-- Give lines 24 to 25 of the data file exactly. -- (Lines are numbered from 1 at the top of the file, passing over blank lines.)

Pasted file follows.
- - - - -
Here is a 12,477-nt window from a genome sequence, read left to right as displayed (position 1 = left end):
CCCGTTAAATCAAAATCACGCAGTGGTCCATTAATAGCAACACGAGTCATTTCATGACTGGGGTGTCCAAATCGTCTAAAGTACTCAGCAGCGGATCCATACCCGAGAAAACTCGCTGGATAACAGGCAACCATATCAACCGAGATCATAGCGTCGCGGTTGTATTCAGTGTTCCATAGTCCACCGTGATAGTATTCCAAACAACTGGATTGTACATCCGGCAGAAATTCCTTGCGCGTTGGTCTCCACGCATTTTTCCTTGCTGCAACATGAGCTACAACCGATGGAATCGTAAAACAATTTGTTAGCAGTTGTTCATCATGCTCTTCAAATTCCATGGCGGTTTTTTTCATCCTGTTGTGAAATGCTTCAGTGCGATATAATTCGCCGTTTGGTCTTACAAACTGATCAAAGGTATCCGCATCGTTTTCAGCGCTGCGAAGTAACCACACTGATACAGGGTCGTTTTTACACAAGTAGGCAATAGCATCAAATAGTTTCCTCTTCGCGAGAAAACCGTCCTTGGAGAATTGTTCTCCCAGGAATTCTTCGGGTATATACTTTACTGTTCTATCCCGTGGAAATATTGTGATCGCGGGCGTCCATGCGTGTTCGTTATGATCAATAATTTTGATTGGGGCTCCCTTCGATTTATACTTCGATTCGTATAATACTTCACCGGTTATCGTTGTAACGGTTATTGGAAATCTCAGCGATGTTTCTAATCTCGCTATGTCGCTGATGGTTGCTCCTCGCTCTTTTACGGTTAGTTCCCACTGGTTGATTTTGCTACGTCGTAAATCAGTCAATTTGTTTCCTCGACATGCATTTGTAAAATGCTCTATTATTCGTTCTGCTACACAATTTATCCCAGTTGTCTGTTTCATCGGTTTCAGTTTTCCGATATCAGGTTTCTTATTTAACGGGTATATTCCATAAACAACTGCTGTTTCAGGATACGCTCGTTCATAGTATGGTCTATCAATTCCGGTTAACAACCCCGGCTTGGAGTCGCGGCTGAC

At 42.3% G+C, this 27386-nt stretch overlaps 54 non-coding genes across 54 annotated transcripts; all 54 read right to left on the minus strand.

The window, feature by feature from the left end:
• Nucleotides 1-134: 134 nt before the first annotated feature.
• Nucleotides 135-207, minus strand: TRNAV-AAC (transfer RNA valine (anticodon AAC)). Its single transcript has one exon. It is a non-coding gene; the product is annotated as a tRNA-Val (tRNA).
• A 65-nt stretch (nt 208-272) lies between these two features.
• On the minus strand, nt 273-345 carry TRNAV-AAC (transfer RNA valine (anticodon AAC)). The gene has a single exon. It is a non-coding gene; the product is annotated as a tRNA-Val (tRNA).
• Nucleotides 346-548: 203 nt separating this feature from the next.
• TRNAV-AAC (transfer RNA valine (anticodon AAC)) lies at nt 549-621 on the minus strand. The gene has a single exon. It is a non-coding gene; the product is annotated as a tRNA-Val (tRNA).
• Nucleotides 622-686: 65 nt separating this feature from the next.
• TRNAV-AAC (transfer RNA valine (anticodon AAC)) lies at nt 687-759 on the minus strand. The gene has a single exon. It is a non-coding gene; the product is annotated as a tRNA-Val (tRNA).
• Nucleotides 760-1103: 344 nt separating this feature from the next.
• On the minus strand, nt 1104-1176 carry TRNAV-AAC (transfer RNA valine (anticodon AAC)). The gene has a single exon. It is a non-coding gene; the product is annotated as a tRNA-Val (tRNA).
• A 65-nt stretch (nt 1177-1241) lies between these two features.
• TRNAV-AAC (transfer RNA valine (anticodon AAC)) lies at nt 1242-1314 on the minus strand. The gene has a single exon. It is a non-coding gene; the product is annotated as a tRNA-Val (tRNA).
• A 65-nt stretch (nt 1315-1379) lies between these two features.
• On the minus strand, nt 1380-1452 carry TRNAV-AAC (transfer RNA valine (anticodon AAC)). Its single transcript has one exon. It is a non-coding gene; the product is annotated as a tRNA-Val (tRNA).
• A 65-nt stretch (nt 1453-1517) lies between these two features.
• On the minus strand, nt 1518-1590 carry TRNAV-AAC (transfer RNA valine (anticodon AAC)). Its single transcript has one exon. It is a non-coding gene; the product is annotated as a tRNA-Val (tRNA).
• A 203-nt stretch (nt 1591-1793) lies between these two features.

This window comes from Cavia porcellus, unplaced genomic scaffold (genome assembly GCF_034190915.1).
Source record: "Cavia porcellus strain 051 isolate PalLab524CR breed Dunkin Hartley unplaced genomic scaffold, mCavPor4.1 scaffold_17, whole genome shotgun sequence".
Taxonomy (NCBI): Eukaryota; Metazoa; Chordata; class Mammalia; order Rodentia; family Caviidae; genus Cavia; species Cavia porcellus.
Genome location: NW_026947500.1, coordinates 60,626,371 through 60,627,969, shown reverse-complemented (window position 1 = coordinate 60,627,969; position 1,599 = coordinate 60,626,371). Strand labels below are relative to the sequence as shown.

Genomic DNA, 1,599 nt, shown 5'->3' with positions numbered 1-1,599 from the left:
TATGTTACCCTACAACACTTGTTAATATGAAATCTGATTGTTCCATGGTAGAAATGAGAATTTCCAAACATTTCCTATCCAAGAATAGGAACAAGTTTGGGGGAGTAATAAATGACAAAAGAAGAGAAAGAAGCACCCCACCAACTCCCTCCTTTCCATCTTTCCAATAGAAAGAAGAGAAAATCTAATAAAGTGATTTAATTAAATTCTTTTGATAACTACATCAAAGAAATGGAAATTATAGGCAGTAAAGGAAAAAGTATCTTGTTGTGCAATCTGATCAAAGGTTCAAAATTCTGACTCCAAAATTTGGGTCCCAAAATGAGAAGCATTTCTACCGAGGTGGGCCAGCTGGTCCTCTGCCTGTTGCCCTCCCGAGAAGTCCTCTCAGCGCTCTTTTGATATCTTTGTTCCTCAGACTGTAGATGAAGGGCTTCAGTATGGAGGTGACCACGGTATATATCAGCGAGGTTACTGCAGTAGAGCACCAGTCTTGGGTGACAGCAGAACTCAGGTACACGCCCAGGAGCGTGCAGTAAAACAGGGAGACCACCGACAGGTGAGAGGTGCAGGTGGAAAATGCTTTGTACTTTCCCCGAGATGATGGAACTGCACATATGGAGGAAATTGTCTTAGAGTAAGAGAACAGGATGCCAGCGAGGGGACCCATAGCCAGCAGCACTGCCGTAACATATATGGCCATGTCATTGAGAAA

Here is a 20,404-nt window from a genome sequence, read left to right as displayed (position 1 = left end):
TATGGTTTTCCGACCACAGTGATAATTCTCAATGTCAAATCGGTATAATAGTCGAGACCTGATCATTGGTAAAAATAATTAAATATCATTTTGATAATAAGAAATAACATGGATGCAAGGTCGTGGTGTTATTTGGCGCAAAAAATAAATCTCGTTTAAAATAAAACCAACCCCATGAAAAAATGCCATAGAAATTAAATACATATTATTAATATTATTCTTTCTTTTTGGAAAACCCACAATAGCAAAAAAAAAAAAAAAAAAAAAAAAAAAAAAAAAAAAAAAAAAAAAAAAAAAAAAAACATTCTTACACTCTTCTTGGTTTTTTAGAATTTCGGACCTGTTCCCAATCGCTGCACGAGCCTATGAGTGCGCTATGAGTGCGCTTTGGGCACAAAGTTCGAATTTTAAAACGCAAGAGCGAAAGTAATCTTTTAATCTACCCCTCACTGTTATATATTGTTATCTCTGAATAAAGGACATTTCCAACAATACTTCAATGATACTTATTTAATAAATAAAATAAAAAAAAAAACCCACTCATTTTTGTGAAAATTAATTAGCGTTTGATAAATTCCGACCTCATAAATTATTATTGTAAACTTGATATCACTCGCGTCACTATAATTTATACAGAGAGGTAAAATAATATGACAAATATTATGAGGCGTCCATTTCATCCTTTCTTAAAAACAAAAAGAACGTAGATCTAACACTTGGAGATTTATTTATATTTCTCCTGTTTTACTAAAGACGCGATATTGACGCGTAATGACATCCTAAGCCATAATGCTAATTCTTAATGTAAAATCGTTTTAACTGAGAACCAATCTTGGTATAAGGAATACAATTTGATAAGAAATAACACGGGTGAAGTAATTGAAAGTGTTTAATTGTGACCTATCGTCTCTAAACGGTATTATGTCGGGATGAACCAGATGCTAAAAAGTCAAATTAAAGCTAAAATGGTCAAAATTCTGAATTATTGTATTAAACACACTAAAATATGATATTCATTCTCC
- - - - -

Taxonomy (NCBI): Eukaryota; Metazoa; Chordata; class Mammalia; order Rodentia; family Caviidae; genus Cavia; species Cavia porcellus.
Genome location: NW_026947500.1, coordinates 60,626,371 through 60,627,969, shown reverse-complemented (window position 1 = coordinate 60,627,969; position 1,599 = coordinate 60,626,371). Strand labels below are relative to the sequence as shown.